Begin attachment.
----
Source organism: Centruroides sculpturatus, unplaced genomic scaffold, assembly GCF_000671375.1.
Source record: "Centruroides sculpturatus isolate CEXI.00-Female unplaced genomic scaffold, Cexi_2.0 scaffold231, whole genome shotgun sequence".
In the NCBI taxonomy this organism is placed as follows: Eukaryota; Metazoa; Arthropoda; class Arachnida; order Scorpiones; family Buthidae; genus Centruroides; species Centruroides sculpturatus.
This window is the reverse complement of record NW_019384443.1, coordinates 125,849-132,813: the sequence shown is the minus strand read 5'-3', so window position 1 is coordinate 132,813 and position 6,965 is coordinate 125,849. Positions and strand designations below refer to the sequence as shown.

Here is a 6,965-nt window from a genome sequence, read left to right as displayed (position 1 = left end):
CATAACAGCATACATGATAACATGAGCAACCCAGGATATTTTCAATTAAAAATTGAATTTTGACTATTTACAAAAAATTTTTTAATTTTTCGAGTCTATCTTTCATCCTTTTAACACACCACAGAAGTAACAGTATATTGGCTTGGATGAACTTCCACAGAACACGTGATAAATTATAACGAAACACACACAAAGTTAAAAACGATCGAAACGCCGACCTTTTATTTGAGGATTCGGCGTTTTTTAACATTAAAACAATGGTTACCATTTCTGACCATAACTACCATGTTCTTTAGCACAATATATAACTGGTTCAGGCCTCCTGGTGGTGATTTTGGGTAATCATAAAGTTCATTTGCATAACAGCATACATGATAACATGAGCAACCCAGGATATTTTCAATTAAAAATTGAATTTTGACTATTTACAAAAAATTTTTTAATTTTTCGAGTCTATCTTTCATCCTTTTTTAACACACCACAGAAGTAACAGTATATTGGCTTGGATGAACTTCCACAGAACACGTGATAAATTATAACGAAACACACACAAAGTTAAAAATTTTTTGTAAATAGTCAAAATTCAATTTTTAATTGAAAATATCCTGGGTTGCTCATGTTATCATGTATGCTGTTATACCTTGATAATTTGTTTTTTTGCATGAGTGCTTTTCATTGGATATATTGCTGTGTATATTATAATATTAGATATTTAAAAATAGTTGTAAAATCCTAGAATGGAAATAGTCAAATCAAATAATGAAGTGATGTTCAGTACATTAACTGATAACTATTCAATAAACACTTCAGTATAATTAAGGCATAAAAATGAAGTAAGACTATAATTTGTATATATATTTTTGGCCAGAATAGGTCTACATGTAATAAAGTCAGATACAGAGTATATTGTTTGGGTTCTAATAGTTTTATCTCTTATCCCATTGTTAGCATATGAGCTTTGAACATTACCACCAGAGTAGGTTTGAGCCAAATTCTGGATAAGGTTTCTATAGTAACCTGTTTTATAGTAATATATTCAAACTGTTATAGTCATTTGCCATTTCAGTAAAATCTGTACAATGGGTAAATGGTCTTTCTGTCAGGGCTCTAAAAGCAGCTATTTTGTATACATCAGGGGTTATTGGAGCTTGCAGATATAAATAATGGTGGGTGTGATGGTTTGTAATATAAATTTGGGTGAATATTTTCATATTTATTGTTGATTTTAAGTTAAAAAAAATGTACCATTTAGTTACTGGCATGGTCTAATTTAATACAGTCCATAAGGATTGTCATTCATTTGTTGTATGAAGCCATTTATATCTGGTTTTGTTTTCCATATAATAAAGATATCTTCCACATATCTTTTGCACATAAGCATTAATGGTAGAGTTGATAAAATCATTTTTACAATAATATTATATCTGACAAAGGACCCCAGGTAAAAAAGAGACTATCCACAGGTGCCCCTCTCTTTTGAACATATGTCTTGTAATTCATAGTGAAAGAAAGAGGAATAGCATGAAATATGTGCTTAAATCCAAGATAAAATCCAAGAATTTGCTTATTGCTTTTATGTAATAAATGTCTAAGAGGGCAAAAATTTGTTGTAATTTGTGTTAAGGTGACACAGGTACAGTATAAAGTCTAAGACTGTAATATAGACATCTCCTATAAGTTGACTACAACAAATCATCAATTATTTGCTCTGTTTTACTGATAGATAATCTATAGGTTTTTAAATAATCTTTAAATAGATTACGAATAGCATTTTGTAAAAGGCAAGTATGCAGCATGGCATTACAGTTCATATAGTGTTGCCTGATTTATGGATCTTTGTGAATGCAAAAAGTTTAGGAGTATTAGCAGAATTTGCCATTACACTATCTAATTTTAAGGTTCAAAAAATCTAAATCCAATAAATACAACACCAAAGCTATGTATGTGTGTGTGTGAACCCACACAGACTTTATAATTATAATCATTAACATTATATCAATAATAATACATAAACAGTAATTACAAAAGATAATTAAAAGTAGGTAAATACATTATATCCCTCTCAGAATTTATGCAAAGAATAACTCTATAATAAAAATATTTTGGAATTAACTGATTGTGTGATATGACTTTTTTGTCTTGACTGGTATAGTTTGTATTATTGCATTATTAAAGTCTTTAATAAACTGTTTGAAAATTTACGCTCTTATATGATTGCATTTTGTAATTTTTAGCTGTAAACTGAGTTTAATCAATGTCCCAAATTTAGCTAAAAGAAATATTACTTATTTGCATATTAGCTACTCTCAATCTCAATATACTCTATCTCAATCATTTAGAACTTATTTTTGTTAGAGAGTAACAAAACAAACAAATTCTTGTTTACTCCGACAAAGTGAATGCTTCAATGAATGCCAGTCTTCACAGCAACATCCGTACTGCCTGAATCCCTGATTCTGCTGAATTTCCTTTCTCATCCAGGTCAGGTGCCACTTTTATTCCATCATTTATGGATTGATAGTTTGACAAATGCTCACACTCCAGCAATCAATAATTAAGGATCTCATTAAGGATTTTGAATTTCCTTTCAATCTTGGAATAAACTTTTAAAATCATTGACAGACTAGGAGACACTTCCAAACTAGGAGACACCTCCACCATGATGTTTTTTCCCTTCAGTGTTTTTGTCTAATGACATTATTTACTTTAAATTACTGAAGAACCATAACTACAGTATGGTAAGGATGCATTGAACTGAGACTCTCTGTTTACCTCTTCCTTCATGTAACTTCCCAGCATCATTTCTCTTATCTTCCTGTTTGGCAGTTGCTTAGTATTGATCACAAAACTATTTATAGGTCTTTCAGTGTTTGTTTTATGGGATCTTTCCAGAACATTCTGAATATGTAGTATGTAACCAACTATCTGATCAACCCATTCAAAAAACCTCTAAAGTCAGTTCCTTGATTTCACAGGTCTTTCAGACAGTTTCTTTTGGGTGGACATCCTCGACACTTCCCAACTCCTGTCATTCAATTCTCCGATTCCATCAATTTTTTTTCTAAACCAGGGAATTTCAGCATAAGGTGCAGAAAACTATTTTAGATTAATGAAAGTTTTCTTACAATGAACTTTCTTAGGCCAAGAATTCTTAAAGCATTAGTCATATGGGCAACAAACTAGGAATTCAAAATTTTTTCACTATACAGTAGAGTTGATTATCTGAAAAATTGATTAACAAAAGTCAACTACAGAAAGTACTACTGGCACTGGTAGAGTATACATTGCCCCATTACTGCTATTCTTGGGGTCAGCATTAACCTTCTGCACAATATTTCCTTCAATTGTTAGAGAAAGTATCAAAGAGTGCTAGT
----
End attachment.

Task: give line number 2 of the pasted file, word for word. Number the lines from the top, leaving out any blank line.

Source record: "Centruroides sculpturatus isolate CEXI.00-Female unplaced genomic scaffold, Cexi_2.0 scaffold231, whole genome shotgun sequence".